By Najya Beatty-McLean, The Whetstone
Amber Johnson has been a part of the LGBTQ community for as long as she can remember.
“People of the LGBTQ community want nothing more than to be noticed by others as someone no different than others,” she said. “The more we grow as a community, the more people will have to accept that we are here and not going anywhere.”
Being a part of the LGBTQ (Lesbian-Gay-Bisexual-Transgender-Queer) community seems to be more popular than it used to be. It is even more popular among younger people, including college students. There are now scholarships for students in the LGBTQ community.
“The LGBTQ community wants to be recognized as valid,” said Emily Temple, a senior who identifies herself as bisexual. “We are human, and we are in the LGBTQ community. You don’t have to ignore the second part to respect the first.”
The LGBTQ population stands at about 10 percent of the population, according to a poll done by gallup.com.
“I’m pretty sure there are a lot of gay people around us,” said Marquita Dickerson-Frisby, a junior and President of Wesley P.E.A.S (Prideful Education and Awareness of Sexuality), who identifies herself as gay. “Whether we know it or not, gay people are everywhere. It’s good to know we, as a community, are finally being accepted with less judgment.”
Wesley’s LGBTQ community doesn’t find Dover to be all that friendly.
“I see a lot of gay people on campus,” said John Taylor, a freshman who identifies as gay. “But I don’t see many in Dover as a whole. That should be worked on.”
“To be honest, if it’s not on campus, I don’t see a lot of gay people in Dover,” said Ayana Davis, a sophomore who identifies herself as heterosexual. “Not saying all gay people are noticeable, I just haven’t run across many outside of campus.”
As the LGBTQ community becomes more accepted, more scholarships have been offered to that community, for both public and private colleges. Scholarships offered by University of California, San Diego – but available to anyone – include an LGBTQ Scholarship, Russ Ty Gay and Lesbian Scholarship, Marx and Marshall Gay and Lesbian Scholarship, and C.B Arrott Gay, Lesbian and Bisexual Scholarship.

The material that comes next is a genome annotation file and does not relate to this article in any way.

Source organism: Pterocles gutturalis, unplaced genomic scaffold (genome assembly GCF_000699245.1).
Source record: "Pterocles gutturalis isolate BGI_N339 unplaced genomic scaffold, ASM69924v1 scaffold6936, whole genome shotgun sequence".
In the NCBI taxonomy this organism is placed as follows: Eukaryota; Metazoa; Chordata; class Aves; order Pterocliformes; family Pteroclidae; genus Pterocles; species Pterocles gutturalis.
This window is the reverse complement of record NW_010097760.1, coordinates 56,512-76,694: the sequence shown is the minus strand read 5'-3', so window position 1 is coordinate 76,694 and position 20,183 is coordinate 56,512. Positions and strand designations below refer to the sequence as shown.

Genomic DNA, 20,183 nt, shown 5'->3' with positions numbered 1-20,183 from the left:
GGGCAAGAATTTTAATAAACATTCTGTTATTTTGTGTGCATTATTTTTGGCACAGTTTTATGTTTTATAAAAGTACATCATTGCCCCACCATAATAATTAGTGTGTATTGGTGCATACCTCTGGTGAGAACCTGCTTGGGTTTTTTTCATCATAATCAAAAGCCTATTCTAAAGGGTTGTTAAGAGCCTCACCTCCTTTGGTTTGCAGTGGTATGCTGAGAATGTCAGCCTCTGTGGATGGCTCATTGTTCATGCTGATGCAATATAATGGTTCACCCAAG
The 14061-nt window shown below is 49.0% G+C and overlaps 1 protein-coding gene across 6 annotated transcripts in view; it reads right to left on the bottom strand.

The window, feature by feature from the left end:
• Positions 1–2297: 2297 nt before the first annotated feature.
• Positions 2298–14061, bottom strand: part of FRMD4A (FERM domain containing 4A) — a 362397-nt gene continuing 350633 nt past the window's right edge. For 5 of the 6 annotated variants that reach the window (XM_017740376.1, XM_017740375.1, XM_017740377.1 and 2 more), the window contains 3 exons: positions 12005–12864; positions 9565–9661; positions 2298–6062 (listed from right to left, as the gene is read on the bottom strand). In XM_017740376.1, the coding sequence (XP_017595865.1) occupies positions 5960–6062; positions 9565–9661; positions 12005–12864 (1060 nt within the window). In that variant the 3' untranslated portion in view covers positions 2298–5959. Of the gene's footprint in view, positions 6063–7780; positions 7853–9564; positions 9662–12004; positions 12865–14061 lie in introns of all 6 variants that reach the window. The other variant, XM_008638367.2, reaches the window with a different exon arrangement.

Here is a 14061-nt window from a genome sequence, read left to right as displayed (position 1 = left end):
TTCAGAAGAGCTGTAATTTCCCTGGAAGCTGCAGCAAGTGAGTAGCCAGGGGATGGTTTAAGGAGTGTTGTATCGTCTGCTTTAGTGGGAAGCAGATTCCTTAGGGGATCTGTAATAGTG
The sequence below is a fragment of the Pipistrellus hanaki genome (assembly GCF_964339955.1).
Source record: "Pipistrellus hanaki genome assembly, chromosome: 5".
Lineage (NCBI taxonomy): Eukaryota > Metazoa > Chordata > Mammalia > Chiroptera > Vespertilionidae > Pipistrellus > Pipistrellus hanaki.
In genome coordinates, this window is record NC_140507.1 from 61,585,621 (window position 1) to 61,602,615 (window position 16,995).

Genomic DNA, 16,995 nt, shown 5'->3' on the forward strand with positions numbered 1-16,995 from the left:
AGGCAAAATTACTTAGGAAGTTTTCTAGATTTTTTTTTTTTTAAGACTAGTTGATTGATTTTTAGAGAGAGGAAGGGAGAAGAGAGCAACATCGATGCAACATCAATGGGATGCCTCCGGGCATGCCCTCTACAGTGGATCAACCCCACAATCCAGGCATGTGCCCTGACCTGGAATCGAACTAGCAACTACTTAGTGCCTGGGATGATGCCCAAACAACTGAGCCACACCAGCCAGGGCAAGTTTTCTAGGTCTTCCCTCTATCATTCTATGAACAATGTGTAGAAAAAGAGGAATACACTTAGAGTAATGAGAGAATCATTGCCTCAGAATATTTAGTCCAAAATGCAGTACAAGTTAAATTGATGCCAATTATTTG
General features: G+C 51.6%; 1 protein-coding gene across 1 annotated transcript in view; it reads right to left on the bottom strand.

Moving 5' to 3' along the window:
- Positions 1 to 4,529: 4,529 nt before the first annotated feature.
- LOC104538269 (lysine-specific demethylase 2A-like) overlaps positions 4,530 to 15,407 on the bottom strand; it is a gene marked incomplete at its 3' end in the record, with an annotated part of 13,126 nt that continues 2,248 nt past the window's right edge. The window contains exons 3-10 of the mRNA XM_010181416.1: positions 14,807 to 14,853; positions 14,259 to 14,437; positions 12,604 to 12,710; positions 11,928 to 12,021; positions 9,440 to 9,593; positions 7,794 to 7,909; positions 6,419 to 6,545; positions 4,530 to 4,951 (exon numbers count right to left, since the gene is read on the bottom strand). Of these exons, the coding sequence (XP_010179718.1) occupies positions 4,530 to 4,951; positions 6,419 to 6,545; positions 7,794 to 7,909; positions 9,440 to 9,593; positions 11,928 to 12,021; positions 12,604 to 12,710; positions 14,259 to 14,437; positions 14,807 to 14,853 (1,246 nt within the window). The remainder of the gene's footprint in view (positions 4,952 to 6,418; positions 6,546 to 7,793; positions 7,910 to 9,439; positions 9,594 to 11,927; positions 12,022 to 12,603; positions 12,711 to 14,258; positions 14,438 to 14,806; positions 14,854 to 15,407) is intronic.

Kia Smith, a senior and member of the LGBTQ community who identifies herself as bisexual, said she was surprised by the scholarships.
“Who would’ve thought about a scholarship for homosexuals?” she asked. “Basically we are being recognized for who we are. Now, it’s like, ‘Here is a scholarship for loving and liking the same sex, regardless of what anyone else thinks.’”
What other people think is important to some in and outside the LGBTQ community.
“I think the main thing the LGBTQ community worries about when coming out the closet and coming to college is what people will think of them,” said Amanda Reynolds, a junior who identifies herself as heterosexual. “I can’t speak for everyone but I have had some friends of the community teased and bullied because of who they are and who they like.”
The Princeton Review recently rated the 20 most “LGBT Friendly Colleges” in the United States. Some of the 20 include Stanford University, Brown University, Bennington College in Vermont, and Bryn Mawr College near Philadelphia.
“When I chose to come to Wesley, I didn’t think about how many gay people were going to be attending or how the staff here acknowledges those in the community,” said freshman Heaven Bernard. “As a member of the community, I don’t think Wesley is bad but I would have loved to attend a college that is LGBTQ-friendly. Just like some people of the heterosexual community, I would love to be around a lot of people who are just like me and have been through similar things as me.”
Some in the LGBTQ community say religious opposition to them has been hurtful.
“When it comes to identifying yourself, religion plays a major part,” said Daniel Lewis, a sophomore who identifies himself as homosexual. “I was raised in a household where there could be no talk of homosexuals because my parents are big on Christianity.”
Lewis said he was disowned when he told his family.
“I decided that I would rather have happiness than to be miserable trying to please everyone else,” he said.
Amber Johnson said she’s confused by what she considers to be religious hypocrisy.
“It confuses me that religious people will tell you to believe in whatever you choose but in the same breath tell you not to love whoever you want,” she said. “I think the main purpose of life is to live it to the fullest and be happy doing it. How can anyone in the LGBTQ community be happy with their lives when you have people constantly telling you that you can’t be accepted if you choose to love someone of the same sex who makes you happy?”